How a Community Pays Off… So You Can Buy a Robot

Building an online community can be incredibly frustrating. Getting people on board with your community is a difficult task, especially when there are no other members. However tedious the process of acquiring members may be, it is well worth it in the end. As Dino Dogan points out in his article, “How To Build a Community of Fanatics,” community members will actually start doing your job for you… for free!

 

You’re Not a Robot

One huge thing to remember when dealing with the online world: you’re not a robot, and neither are the other members.

“No one wants to interact with a brand, a logo, a picture of your dog, a cartoon, or worse,” Dogan said.

People are starting to talk behind your back, saying that they think you're a robot... Show your face. Use your name. It makes a difference. Photo uploaded by Dan Coulter. All rights reserved.

People are starting to talk behind your back, saying that they think you’re a robot… Show your face. Use your name. It makes a difference.
Photo uploaded by Dan Coulter. All rights reserved.

People want to interact with other people. By doing two basic things, you can convince that you do not have robotic arms:

  1. Use a picture of yourself (a close-up of your face)
  2. Use your real name.

By adhering to these two simple rules, it will have a subconscious effect on others. It shows that you stand behind your words and actions; you’re not hiding behind a screen name and a puppy dog. You’re Zachary Prutzman, and you have something to say.

 

… Seriously, Though. You’re Not a Robot.

I don’t think I’ve stressed the whole not-a-robot thing enough. So I’m going to talk about it some more.

When starting a community, you need to reach members on a personal level.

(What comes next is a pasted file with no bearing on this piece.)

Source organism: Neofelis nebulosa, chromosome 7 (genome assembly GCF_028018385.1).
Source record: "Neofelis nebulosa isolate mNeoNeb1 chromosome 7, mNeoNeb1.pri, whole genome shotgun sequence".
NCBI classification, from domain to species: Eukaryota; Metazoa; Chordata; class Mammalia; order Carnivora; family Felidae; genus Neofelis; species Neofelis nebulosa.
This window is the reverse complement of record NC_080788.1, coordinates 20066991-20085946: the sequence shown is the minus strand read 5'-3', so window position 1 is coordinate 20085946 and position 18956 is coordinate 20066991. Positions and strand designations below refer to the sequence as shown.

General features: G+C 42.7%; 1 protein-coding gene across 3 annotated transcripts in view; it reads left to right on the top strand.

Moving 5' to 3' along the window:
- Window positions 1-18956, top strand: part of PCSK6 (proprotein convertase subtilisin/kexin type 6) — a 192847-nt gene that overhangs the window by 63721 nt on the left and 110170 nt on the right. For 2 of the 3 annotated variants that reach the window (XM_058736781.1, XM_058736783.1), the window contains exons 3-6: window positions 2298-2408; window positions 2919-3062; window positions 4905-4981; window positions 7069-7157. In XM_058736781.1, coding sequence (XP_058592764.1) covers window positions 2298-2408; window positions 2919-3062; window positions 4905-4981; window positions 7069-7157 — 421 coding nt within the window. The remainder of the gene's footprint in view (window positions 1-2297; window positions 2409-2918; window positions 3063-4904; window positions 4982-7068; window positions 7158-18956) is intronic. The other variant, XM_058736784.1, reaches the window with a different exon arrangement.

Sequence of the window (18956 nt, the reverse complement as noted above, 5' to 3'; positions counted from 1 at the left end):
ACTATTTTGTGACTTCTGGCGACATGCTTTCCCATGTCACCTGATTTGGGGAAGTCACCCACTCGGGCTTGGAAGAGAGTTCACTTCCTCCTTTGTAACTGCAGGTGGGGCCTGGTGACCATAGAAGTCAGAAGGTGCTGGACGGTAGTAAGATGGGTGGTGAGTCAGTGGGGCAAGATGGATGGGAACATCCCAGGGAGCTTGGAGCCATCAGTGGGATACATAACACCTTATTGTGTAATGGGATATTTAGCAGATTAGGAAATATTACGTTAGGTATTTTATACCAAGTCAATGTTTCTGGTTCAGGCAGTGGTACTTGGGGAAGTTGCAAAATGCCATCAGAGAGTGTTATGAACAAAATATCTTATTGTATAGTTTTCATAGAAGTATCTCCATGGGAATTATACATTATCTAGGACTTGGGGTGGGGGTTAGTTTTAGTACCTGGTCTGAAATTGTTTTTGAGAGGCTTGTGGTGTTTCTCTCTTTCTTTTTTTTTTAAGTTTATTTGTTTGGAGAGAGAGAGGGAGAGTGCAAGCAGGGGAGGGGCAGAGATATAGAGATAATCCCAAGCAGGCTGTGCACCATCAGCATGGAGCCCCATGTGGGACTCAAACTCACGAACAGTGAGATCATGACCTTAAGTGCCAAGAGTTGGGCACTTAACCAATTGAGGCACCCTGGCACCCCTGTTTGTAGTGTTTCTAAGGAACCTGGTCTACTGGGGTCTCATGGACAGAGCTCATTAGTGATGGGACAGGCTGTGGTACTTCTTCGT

David Spinks proposes a fool-proof community building strategy in his blog post, titled “How to Build a Community From Scratch.”

Step 1: Pick up the phone and call a community member. Ask them about themselves and their experience with the company.

Step 2: Invite them to a private Facebook group for your customers.

Step 3: Introduce them to the group and help them get involved in the discussion.

This sounds difficult, I know. But building a community will pay off in the future (keep reading – you’ll understand soon enough). You don’t have to call all your community’s members. Start with one, then the next, then the next. Making a personal connection shows that you value their opinions.

 

It’s Pay Day 

Finally, you’ve escaped the talk of robotics. It’s a relief. But not nearly as big a relief as building a successful community… cause now you can sit back and relax. Have a beer (I recommend having multiple beers, but to each his own).

***Quick side note: The rest of this article is only true if you have built a community of “fanatics.” Members must be active and willing to participate. If you have not reached this point, you need to read some more things on “How to Not Be a Robot.” Sorry.***

So, how will these “fanatics” make your job easier? Well, Dogan points out a variety of reasons:

  • Engaged members are the ones that will market for you while you sleep (… robots don’t need sleep. Maybe I should be a robot.).
  • They will field technical questions from other members.
  • They will fulfill your help-desk tickets.
  • They will recruit others to do the same.
  • They will do it all for free!

One thing that Dogan stresses is that members must be enthusiastic about your community… and this enthusiasm cannot be bought with money.

… but you could buy a robot. Just saying.

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